I enjoy talking with other believers, but there is so much darkness out there who really need our attention. I usually shy away from the Christian web-sites, because of so many in need in this world who really need to hear, and there are so few with good answers to share. Jesus came to reach the lost. I don’t think many un-believers go to Christian web sites, or religious programs. I picture a TV show or program, dedicated to sorting out TRUTH, –not on a paid religious network. I really believe that if done properly, it could be sponsored and become a top rated program in prime time TV. It could begin on the free access public TV channel, and evolved and developed into something people everywhere would really want to watch. NOW is the time for the world to grow up and start thinking about TRUTH. Christians need to put on the armour of God and stand up for God. God is truth, …and love. TRUTH, –NOT BOMBS! –is our only hope towards lasting peace. Jesus prayed, showed us how to pray: “…Let it be done on earth, as it is in heaven…” –dc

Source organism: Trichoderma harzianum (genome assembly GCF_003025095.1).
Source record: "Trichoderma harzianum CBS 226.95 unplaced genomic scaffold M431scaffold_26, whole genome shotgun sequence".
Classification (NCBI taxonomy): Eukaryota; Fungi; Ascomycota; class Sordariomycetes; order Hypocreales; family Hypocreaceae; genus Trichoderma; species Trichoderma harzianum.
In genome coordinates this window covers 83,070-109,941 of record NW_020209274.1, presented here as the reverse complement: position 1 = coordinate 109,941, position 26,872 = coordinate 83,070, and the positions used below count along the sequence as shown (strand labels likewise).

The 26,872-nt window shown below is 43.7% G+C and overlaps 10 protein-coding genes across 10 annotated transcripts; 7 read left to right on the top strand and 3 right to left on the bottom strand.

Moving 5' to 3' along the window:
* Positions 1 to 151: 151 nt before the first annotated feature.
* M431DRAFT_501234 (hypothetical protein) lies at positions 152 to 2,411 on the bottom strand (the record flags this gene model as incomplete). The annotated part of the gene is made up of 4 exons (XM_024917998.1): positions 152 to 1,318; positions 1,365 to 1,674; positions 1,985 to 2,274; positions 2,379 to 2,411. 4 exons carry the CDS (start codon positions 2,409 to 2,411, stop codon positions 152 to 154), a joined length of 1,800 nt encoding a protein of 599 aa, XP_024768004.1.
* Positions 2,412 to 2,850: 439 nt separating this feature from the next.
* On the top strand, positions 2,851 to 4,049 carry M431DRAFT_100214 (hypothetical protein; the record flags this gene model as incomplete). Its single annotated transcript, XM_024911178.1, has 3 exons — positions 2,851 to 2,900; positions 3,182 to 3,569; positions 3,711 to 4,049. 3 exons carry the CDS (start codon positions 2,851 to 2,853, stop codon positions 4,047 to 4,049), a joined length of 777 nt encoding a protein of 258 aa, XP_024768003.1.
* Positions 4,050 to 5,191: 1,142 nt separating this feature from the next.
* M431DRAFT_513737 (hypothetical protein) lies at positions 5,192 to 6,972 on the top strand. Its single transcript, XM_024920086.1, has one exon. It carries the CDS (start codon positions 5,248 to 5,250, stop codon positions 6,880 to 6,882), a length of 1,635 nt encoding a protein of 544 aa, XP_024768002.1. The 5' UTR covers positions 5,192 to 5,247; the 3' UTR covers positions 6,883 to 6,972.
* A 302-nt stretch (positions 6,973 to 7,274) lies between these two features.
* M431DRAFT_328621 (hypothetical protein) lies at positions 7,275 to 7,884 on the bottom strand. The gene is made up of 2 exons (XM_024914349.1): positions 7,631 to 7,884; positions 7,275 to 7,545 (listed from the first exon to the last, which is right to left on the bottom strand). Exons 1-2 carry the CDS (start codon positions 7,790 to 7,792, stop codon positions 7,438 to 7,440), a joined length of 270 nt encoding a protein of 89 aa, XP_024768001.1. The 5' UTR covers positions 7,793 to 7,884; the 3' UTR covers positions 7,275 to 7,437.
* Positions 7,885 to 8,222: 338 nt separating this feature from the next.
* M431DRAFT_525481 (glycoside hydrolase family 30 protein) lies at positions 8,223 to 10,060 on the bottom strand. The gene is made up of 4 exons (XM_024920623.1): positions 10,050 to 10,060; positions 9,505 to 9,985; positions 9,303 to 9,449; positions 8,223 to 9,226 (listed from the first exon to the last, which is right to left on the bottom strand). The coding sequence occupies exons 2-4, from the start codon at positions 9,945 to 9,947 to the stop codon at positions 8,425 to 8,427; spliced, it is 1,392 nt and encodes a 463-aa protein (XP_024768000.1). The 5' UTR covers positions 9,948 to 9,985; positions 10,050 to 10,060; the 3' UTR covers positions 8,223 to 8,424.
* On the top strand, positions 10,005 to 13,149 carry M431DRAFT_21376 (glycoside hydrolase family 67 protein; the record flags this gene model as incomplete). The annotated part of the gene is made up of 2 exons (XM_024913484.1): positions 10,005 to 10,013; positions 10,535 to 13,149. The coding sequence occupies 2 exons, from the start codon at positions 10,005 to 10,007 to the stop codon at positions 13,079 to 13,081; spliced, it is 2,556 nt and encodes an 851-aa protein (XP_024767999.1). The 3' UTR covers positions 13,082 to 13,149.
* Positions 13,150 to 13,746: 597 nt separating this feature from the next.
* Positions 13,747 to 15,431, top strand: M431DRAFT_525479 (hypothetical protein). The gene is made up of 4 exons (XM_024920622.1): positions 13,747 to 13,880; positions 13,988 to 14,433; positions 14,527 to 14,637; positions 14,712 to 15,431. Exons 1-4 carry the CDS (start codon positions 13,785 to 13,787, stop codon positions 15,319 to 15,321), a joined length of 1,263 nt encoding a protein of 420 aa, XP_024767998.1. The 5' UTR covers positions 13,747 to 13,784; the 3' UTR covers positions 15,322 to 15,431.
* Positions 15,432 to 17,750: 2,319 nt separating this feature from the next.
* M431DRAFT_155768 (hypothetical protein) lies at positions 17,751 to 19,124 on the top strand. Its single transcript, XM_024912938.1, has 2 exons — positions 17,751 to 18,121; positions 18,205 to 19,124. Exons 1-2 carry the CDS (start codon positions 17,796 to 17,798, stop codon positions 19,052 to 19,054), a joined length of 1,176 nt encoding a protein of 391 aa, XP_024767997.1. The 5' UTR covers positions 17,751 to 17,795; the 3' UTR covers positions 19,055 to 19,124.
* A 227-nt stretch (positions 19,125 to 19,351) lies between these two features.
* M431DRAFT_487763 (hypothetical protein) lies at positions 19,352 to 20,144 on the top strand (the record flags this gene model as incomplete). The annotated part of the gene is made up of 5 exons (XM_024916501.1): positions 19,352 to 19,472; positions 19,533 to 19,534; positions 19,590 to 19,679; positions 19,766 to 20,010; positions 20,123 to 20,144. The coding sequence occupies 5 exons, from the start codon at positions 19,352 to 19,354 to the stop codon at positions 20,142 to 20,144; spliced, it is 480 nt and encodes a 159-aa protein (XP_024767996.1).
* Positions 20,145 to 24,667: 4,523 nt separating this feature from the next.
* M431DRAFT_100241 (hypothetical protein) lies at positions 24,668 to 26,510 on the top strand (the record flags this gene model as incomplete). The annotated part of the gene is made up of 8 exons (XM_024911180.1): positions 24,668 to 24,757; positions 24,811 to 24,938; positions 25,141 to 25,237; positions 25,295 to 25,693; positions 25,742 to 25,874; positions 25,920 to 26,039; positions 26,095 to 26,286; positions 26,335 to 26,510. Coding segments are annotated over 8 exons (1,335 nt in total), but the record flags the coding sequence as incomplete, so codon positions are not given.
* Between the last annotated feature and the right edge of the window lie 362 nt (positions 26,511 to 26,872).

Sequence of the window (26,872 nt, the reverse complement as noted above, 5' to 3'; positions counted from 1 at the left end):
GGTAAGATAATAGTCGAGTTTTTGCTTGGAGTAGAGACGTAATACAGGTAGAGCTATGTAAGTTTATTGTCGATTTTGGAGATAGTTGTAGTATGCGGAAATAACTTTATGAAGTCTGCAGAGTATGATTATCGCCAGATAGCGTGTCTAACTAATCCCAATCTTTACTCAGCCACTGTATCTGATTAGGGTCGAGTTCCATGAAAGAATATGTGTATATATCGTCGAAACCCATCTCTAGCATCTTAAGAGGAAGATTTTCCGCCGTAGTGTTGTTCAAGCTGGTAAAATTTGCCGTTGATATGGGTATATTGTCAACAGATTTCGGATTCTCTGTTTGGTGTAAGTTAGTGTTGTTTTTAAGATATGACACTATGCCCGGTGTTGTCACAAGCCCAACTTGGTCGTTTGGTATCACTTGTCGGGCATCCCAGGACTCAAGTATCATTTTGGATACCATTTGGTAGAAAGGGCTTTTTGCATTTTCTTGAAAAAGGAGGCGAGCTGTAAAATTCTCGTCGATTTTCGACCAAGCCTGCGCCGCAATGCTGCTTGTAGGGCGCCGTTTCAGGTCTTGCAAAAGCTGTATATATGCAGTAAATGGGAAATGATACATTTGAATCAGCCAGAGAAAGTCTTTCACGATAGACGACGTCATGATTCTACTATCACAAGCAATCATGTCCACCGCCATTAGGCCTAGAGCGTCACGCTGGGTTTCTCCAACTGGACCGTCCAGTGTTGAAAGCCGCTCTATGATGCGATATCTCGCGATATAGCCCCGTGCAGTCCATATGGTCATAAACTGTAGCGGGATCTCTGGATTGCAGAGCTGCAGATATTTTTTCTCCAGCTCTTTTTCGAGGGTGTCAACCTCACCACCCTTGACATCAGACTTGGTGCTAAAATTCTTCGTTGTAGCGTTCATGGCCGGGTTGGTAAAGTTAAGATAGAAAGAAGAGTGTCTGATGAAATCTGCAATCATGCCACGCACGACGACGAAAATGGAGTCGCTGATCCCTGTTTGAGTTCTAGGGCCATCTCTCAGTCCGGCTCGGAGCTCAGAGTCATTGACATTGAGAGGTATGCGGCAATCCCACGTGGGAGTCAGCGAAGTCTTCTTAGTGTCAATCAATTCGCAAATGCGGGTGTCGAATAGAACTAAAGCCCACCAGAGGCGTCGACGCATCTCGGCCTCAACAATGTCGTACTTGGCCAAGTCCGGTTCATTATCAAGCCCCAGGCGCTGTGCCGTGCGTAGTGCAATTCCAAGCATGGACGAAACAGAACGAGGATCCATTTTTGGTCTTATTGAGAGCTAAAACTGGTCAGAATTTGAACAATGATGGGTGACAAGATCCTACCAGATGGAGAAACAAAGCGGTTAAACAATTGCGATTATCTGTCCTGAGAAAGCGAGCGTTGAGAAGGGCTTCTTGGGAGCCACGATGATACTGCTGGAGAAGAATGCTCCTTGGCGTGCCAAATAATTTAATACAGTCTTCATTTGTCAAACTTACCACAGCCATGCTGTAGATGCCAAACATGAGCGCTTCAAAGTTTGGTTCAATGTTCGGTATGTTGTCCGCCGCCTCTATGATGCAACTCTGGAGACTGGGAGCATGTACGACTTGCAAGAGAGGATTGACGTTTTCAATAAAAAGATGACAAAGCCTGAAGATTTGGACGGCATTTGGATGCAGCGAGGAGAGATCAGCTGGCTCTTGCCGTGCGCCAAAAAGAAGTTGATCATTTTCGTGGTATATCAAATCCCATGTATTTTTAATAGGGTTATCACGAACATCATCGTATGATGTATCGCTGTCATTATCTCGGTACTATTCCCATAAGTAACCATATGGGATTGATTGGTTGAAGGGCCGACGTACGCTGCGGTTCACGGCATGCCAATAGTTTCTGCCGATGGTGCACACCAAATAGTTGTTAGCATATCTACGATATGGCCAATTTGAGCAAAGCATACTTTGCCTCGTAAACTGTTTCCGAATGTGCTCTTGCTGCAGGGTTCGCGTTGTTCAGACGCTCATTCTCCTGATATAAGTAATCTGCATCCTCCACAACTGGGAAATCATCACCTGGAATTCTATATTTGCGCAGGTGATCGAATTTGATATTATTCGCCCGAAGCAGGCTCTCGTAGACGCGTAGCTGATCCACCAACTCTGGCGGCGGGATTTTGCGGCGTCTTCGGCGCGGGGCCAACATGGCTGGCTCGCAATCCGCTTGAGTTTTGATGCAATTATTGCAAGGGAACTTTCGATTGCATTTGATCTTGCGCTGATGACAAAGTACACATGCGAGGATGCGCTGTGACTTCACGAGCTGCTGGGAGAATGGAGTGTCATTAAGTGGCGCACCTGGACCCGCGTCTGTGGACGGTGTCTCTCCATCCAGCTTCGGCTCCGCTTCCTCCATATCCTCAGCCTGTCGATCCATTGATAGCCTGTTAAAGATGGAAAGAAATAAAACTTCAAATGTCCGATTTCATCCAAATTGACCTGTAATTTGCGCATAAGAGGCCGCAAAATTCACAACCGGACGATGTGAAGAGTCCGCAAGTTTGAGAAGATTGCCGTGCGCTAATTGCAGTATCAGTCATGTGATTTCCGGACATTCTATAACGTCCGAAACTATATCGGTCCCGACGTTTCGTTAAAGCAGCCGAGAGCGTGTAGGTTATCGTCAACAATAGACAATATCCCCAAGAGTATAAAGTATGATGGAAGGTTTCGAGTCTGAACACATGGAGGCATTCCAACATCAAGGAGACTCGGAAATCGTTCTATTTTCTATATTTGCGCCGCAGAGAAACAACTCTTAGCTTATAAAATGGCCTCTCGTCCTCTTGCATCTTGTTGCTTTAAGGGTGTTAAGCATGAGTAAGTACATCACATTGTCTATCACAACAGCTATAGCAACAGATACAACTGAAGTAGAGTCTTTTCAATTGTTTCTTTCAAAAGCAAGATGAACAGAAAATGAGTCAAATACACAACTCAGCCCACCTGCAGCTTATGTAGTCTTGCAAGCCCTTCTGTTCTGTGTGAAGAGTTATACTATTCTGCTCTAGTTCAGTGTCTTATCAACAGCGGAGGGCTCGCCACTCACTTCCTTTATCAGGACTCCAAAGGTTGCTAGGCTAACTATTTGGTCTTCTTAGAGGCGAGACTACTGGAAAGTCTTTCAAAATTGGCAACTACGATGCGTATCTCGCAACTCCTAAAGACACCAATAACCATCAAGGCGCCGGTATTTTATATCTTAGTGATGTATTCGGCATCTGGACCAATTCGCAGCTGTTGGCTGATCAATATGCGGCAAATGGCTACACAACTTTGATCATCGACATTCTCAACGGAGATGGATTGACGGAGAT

• Don,

        I did not read anything you said as being disagreeable. I was just carrying on the dialogue.

        Ben’s comments come from an Eastern Orthodox viewpoint. I don’t think such viewpoint is any more complicated than ours is, it just different.

        Any ways, thanks for your thoughts and your faith.

        -Rex

  4. Hmmm…Did I get off topic? I don’t know, but upon re-reading the posts, I’m wodering if I missed parts of the original question or subject, by Rex.. –the DOING part, or how do we know WHAT to do? How do we know for sure exactly what God wants US, or OURSELVES to do? What is God’s will at THIS moment?